Someone once said that all Frenchmen are lovers. John Calvin seemed to be working hard to disprove that notion. As a 31-year-old bachelor, Calvin announced he was not one of "those insane lovers who embrace also the vices of those with whom they are in love, where they are smitten at first sight with a fine figure."
Along with Martin Luther, Calvin stands as a giant in the Protestant Reformation. But where Luther wrote often about his passionate relationship with wife Katie, Calvin kept rather quiet about his love life. But then, this quiet, bookish scholar didn't talk much about any personal matters.
Educated in France and famous for his work in Geneva, Calvin found his wife in German-speaking Strasbourg. It would be more correct to say, "a wife was found for him." The story would make a great premise for a modern TV reality show.
Stopped in His Tracks
Shortly after a spiritual conversion brought him around to the Protestant cause, Calvin left his native France for the somewhat freer climate of Switzerland. Stopping in Geneva, he was pressed into service by a fiery preacher named William Farel. "Stay here," Farel said, "and help me reform the city." Calvin felt he wasn't cut out for church leadership--he was a researcher and a scholar--but Farel wouldn't take no for an answer. "You're using your studies as an excuse," he thundered. "You're being selfish and self-willed."
So Calvin stayed in Geneva. "I felt as if God from heaven had laid his mighty hand upon me to stop me in my tracks," he said later. But Geneva wasn't ready for this dynamic duo. Less than two years later, Calvin and Farel were both given three days to get out of town or else. They got out. Suffering chronic headaches and stomach upsets, Calvin vowed never to get mixed up in church administrative affairs again.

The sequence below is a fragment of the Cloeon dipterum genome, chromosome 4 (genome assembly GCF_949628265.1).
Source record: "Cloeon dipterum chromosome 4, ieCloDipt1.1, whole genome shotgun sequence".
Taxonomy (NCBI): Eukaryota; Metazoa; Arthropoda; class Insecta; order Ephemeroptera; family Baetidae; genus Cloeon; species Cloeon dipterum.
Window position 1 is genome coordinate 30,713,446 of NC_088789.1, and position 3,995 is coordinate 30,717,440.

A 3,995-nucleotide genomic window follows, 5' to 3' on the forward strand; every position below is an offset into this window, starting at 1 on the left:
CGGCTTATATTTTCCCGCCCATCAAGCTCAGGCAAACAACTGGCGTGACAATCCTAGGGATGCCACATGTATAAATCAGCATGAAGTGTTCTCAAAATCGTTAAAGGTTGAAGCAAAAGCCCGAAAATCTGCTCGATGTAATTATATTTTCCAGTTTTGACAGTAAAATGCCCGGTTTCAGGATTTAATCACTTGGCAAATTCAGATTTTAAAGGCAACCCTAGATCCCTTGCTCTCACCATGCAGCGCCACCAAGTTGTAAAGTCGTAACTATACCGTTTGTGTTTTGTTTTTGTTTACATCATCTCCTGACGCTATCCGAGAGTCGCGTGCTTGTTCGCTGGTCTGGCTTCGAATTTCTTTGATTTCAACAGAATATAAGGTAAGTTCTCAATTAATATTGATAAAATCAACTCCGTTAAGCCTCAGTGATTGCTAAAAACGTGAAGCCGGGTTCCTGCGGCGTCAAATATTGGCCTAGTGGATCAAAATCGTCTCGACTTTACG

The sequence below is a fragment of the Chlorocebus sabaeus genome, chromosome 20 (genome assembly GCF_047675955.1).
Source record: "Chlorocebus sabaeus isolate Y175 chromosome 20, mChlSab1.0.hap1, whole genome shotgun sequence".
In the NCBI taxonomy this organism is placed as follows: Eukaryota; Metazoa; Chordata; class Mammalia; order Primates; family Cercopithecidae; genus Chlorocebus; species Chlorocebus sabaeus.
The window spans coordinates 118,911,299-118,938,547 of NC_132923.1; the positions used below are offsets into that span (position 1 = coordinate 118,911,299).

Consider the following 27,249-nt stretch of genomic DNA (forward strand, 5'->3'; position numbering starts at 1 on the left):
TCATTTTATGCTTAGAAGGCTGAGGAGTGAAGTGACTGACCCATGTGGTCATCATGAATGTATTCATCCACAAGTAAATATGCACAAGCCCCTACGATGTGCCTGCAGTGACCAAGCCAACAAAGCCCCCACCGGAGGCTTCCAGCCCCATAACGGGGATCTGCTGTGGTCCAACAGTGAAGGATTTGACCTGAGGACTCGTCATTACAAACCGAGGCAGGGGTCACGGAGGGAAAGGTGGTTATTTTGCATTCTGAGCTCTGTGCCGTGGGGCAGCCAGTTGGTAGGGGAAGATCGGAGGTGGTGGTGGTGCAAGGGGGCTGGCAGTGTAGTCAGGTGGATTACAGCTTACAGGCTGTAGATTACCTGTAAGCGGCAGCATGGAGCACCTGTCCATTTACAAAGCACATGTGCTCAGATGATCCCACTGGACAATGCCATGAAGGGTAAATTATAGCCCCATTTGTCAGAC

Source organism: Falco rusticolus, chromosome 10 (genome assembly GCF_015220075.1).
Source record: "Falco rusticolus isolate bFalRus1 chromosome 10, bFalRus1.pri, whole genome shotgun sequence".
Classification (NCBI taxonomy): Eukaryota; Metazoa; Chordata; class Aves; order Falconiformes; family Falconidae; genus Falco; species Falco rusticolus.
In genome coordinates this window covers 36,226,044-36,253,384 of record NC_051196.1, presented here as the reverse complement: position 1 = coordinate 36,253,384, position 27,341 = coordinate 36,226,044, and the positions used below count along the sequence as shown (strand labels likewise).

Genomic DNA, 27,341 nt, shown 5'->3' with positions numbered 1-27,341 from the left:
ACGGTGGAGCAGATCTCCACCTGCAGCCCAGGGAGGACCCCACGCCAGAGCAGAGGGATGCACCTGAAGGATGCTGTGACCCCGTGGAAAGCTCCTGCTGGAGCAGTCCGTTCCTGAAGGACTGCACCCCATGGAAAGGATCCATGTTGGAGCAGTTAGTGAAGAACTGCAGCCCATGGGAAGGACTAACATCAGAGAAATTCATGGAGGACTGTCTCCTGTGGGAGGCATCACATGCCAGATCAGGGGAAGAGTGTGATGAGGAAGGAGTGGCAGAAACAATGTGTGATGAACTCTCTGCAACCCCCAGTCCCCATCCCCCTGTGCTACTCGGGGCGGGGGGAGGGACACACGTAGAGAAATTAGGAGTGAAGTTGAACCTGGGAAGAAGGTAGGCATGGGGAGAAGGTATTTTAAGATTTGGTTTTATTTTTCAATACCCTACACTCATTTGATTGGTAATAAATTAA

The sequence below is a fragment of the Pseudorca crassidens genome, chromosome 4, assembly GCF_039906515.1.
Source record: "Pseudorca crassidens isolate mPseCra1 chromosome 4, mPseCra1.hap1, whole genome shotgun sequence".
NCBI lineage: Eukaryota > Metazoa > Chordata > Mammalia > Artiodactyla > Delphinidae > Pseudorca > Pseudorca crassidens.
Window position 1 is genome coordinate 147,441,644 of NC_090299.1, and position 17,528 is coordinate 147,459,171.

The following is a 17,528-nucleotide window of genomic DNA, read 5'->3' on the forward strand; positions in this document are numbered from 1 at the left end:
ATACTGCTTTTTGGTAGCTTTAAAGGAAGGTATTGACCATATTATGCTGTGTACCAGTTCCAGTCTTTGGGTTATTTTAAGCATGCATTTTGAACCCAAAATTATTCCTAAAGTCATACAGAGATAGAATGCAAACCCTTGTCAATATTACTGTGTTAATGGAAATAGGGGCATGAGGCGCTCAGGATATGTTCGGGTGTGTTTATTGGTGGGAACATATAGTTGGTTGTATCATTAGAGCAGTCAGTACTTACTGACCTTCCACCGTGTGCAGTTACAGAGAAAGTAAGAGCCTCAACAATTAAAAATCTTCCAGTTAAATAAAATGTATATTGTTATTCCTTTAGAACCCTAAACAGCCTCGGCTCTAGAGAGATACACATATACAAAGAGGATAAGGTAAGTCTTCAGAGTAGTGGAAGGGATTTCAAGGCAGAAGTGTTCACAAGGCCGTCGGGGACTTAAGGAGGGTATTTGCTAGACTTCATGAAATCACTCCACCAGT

Strasbourg Had its Problems, Too
That's when he met his match, in more ways than one. Martin Bucer, the head of the Protestant movement in Strasbourg, invited Calvin to lead a church of refugees in his city. Maybe it was the fact that he was now a refugee himself, but somehow, despite all his objections, Calvin said yes. Thus began a three-year stint in Strasbourg.
While the church work was going well, Calvin's finances were not. He rented a large house and turned it into a dormitory for students, hoping the rent would cover his expenses. It didn't. Besides the money problems, he had people problems, and that gave him stomach and headache problems as well.
He hired a cook-housekeeper who had a sharp tongue. That didn't work out very well either. She had a tendency to scream at the tenants when Calvin was trying to edit the second edition of his classic Institutes.
Finally Bucer told Calvin, "You ought to have a wife." Bucer didn't usually make suggestions; more often they were commands. After three decades of single life, this would be a major adjustment for Calvin. But maybe if he had a wife, John thought, she could decide what to do with unpleasant housekeepers. So he agreed to have a "search committee" hunt for a suitable mate.